Gotcha (programming)

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In programming, a gotcha is a valid construct in a system, program or programming language that works as documented but is counter-intuitive and almost invites mistakes because it is both easy to invoke and unexpected or unreasonable in its outcome.[1]


The classic gotcha in C/C++ is the construct

if (a = b) code;

It is syntactically valid: it puts the value of b into a and then executes code if a is non-zero. Sometimes this is even intended. However most commonly it is a typo: the programmer probably meant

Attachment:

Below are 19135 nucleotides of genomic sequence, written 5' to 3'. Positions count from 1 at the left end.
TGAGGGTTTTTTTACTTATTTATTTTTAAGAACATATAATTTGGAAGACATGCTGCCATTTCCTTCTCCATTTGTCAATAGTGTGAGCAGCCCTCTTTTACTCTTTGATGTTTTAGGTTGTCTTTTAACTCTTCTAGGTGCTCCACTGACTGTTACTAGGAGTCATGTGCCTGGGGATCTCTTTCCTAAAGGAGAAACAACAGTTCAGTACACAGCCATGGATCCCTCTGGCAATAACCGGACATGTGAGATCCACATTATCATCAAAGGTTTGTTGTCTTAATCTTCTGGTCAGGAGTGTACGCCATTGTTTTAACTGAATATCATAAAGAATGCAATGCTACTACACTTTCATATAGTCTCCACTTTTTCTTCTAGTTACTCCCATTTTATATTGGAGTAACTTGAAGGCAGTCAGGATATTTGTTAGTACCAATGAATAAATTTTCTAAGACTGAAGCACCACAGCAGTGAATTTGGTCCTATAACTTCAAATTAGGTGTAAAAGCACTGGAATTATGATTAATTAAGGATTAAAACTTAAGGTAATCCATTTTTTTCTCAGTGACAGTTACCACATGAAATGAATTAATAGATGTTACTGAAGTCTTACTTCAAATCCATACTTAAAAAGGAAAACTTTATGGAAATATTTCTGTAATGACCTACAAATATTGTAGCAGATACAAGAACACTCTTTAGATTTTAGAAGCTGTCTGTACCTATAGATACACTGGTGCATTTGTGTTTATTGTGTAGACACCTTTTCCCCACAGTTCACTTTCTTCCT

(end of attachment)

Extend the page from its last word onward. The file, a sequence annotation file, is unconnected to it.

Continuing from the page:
if (a == b) code;

which executes code if a and b are equal.[1] Modern compilers will usually generate a warning when encountering the former construct (conditional branch on assignment, not comparison), depending on compiler options (e.g., the -Wall option for gcc). To avoid this gotcha, there is a recommendation[2] to keep the constants in the left side of the comparison, e.g. 42 == x rather than x == 42. This way, using = instead of == will cause a compiler error (see Yoda conditions). Many kinds of gotchas are not detected by compilers, however.[citation needed]

See also[edit]


Further reading[edit]

  • Stephen C. Dewhurst (2003). C++ Gotchas (Avoiding Common Problems in Coding and Design). Addison-Wesley. ISBN 0321125185.

External links[edit]

  • C Traps and Pitfalls by Andrew Koenig
  • C++ Gotchas A programmer's guide to avoiding and correcting ninety-nine of the most common, destructive, and interesting C++ design and programming errors, by Stephen C. Dewhurst